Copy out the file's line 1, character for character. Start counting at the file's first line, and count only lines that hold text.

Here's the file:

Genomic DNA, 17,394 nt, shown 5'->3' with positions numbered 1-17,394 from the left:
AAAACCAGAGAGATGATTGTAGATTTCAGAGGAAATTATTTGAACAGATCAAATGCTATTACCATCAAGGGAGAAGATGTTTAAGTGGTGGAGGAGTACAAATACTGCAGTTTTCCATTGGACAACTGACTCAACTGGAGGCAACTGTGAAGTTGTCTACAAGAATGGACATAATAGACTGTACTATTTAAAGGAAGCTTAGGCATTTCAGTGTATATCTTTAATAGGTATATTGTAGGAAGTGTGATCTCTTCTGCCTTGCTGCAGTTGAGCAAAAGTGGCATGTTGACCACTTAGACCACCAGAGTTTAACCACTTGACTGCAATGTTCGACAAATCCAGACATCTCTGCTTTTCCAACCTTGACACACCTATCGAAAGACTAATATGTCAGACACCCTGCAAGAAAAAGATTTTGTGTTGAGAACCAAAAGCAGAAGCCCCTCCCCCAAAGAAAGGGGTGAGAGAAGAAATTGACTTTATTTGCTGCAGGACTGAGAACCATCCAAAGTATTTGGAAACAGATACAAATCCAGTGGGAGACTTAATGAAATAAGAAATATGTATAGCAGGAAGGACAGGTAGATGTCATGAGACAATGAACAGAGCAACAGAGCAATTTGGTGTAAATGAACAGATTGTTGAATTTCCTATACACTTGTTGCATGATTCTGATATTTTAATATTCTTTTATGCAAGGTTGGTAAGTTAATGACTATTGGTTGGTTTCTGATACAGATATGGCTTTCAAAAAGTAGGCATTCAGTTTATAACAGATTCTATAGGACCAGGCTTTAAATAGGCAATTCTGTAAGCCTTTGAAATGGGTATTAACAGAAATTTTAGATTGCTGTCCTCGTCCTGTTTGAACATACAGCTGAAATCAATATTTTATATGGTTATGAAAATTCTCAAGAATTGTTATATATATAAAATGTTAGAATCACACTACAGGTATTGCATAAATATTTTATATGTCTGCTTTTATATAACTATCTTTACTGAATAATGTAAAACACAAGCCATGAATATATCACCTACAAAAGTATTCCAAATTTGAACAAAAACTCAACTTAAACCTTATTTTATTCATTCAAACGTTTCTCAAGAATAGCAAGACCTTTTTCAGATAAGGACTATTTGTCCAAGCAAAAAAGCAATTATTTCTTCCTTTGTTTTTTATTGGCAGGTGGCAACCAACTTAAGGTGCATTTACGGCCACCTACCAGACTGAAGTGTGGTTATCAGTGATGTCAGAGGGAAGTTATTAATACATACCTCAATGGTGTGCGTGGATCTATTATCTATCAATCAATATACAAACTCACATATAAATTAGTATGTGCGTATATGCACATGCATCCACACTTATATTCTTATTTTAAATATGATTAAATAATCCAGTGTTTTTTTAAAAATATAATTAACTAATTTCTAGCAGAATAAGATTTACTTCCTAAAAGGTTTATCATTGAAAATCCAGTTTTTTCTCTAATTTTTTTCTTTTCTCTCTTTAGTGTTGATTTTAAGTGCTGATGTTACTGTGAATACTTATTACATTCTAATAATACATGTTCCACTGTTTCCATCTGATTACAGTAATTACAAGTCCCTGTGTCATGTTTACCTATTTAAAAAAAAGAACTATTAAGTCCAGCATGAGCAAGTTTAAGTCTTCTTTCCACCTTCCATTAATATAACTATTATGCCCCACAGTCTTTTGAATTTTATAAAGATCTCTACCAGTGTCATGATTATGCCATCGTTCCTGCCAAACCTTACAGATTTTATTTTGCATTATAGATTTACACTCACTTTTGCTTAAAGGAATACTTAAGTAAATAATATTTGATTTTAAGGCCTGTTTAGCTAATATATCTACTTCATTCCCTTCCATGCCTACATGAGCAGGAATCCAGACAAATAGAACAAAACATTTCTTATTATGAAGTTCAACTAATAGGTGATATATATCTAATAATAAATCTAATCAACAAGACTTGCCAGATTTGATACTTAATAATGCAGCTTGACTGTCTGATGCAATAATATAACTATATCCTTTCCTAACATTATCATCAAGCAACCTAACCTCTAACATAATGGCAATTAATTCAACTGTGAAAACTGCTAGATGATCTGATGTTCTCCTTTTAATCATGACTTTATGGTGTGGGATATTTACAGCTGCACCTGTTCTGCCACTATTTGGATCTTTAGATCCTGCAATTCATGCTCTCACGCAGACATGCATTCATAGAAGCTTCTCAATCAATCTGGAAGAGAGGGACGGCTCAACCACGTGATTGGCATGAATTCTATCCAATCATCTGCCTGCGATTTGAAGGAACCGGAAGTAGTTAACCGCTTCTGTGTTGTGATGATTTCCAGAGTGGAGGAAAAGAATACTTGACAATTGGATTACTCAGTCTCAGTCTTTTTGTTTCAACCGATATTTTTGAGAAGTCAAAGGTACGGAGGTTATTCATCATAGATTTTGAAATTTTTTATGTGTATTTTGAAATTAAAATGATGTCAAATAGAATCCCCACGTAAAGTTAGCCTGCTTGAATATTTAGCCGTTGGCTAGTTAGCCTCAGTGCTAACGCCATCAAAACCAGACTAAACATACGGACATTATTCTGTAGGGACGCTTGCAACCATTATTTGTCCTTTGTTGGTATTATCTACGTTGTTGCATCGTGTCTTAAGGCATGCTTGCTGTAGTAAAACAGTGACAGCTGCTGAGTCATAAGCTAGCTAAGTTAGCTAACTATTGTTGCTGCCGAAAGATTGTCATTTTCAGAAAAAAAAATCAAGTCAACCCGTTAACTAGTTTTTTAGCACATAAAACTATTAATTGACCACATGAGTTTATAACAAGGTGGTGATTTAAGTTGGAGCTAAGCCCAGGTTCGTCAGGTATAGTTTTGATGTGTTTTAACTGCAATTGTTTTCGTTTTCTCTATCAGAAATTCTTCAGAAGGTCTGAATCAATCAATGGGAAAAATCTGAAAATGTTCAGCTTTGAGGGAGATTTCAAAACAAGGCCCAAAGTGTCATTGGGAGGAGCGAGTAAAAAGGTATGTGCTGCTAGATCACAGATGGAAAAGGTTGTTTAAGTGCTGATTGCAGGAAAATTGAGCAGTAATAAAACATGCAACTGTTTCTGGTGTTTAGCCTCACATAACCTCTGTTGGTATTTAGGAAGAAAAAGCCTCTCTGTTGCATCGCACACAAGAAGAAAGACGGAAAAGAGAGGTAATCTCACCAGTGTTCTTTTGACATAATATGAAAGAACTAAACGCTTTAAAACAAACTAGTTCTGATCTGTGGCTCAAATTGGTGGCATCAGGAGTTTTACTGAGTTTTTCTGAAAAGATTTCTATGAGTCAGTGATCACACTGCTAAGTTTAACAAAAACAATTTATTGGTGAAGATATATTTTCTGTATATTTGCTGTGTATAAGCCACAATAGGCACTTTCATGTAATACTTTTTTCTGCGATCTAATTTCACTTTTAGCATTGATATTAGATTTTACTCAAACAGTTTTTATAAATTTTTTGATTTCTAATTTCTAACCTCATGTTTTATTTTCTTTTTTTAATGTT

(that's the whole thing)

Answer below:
Genomic DNA, 17,394 nt, shown 5'->3' with positions numbered 1-17,394 from the left: